This project will develop and demonstrate a variety of smart-transport technologies and practices for Texas highways and freeways using AV, CV, smartphone, and related technologies, as well as TxDOT’s Lonestar statewide software. The work’s products will enable more efficient intersection, ramp, and weaving section operations for CAV operations, alongside a suite of behavioral and traffic-flow forecasts for Texas regions and networks under a variety of vehicle mixes (smart plus conventional, semi-autonomous vs. fully autonomous, connected but not automated). The work will develop and facilitate rigorous benefit-cost assessments of multiple strategies that TxDOT may pursue to bring smarter, safer, more connected, and more sustainable ground transportation systems to Texas, in concert with auto manufacturers, technologists, and the traveling public. The effort will also support proactive policymaking on vehicle (and occupant) licensing, liability (in event of crash), and privacy standards for the changing transportation landscape, as more technologies become available and travel behaviors change.

Dr. Randy Machemehl

Development of an Interactive GIS Based Work Zone Traffic Control Design Tool 

This study develops a methodology for enabling sub-network analyses in the context of a large network Dynamic Traffic Assignment (DTA) model. DTA tools are currently being applied to large urban networks and are the best available methodology for identifying network implications of temporary capacity changes, such as work zones, to selected links. A sub-network analysis tool enables DTA application by performing the traffic assignment only for the partial network with much less computational burden. Ultimately, it is intended that linking the GIS tool and the DTA model will establish a seamless process of importing/exporting information between the two programs. It is intended that the user will input roadway capacity changes into the GIS tool and the information will export to the DTA model. The sub-network will feed the DTA model and will convert outputs into travel times, delay, and level of service information within the GIS tool to provide user-friendly feedback.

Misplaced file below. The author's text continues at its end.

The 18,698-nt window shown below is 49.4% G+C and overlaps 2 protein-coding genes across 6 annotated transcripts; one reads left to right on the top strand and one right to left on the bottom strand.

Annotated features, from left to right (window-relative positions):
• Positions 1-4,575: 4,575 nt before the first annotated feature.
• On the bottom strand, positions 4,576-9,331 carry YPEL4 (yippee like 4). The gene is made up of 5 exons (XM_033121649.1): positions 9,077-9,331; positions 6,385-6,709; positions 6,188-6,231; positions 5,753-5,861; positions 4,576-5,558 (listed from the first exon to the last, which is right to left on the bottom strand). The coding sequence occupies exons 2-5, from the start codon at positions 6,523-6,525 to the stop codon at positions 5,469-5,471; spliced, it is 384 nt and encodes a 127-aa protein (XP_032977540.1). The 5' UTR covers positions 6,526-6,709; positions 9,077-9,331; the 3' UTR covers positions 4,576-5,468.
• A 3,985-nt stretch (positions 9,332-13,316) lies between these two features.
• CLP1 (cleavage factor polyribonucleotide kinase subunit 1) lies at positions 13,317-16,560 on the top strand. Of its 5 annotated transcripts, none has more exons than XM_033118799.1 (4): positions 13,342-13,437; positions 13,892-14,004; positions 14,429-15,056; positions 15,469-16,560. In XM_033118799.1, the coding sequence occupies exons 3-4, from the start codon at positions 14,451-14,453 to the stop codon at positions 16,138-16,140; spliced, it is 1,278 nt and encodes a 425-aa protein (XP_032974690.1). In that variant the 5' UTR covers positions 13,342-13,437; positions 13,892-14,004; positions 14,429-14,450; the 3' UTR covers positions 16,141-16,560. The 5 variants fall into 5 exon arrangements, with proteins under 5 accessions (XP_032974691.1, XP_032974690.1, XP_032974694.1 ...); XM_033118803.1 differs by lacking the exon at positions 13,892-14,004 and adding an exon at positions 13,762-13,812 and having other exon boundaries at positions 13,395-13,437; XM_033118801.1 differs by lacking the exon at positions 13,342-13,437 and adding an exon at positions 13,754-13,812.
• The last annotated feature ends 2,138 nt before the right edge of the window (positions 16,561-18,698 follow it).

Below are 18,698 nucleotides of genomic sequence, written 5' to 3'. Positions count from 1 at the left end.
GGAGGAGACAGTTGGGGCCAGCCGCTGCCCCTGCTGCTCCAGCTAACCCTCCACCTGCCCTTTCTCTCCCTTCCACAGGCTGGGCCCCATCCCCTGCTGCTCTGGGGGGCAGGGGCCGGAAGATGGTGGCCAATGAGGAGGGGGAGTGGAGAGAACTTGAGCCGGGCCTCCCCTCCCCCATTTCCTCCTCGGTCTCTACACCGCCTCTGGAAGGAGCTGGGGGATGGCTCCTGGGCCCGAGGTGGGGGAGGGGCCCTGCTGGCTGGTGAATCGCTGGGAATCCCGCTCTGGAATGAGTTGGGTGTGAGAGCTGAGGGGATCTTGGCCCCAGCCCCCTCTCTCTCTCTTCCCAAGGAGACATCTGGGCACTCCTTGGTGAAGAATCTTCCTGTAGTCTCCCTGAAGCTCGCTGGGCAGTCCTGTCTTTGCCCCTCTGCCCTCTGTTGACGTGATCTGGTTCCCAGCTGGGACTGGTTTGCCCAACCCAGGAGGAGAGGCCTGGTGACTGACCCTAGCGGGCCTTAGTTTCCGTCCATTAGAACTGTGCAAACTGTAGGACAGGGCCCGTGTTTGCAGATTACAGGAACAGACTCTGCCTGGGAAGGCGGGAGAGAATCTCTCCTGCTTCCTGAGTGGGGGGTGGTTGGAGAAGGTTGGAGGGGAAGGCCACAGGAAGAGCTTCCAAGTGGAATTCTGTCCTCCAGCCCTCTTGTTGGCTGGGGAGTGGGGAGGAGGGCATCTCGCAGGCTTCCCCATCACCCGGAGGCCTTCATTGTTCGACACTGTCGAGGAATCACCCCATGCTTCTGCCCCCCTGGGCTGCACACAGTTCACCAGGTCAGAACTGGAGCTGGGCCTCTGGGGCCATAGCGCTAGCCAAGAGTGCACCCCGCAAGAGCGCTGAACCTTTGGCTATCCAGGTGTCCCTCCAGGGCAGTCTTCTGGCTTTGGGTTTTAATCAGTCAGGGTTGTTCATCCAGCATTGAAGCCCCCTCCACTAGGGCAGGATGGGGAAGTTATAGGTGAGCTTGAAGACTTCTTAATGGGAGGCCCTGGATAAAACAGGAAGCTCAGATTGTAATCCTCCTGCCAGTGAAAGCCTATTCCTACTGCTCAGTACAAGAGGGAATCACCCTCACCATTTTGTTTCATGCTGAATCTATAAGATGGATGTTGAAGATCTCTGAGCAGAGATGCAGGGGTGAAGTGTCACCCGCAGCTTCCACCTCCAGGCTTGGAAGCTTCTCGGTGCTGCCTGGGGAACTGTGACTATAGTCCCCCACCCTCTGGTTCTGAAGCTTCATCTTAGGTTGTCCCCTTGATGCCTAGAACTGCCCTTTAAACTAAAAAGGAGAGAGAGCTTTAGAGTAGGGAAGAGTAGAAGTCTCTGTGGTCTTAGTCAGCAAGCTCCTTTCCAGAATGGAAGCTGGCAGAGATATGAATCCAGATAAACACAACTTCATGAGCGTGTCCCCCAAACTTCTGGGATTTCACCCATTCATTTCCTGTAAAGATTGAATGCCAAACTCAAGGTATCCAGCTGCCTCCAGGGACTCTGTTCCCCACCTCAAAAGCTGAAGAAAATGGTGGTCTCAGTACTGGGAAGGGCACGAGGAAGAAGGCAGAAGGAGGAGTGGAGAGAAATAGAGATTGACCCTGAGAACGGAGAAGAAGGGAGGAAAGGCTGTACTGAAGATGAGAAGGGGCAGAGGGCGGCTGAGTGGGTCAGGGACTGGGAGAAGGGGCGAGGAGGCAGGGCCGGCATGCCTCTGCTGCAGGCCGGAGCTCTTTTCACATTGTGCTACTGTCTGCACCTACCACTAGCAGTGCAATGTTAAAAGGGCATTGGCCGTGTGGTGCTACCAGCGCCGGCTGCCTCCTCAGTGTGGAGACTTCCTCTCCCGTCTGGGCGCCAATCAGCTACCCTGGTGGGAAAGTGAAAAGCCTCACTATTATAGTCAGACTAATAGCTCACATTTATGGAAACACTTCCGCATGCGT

Dr. Jorge Prozzi

Designing Quieter Pavement Surfaces

The primary objective of this project is to develop specifications for the design and construction of roadway surfaces to meet specific noise requirements. Technical objectives include: developing a fundamental understanding of what is required to design and construct a long lasting, low-noise surface; identifying the mix design options available to ensure low noise generation, specifically for materials, pavements, and conditions in Texas; developing laboratory procedures to measure noise generated by surfacing materials; conducting validation studies to demonstrate that laboratory noise readings match values measured in the field. Monitor noise performance with both on-board sound intensity (OBSI), as well as wayside measurements; developing guidelines for District use on selecting candidate projects and for designing the appropriate surface to provide long-term noise reductions; and documenting the roles and relative importance of roadway surface characteristics.

Dr. C. Michael Walton

Texas Technology Task Force (TTTF)

The Texas Technology Task Force (TTTF) is a strategic initiative committed to advancing the development of a high-performance transportation system to position Texas as the leading nexus of economic activity and technology innovation. The TTTF is designed to guide TxDOT in developing a common vision for the future of the Texas transportation system, and by outlining clear, actionable strategies and enhancing the delivery of quality transportation services. Composed of ten members from public agencies, industry, and research, the Task Force is charged with developing an emerging technology portfolio and recommending strategies to advance and integrate critical technologies into the Texas transportation system.

Dr. Zhanmin Zhang

Putting a Price Tag on International Trade Use of State Infrastructure

For this project, the researchers will develop a utility-based methodological framework for assigning price tags (an indication of infrastructure construction and maintenance costs) to heavily used international freight corridors in Texas.Texas is a major gateway to the entire U.S. for international trade both through seaports and land ports of entry. With the expansion of the Panama Canal and the land bridge from Mexican port of Lazaro Cardenas to Texas, it is likely that international trade through Texas ports of entry will continue to grow, and continue to impact transportation infrastructure in the state. The framework developed by this project will allow the Department of Transportation to maintain these freight corridors with high condition standards and to prepare for potential trade growth due to the increasing international trade use of the state infrastructure.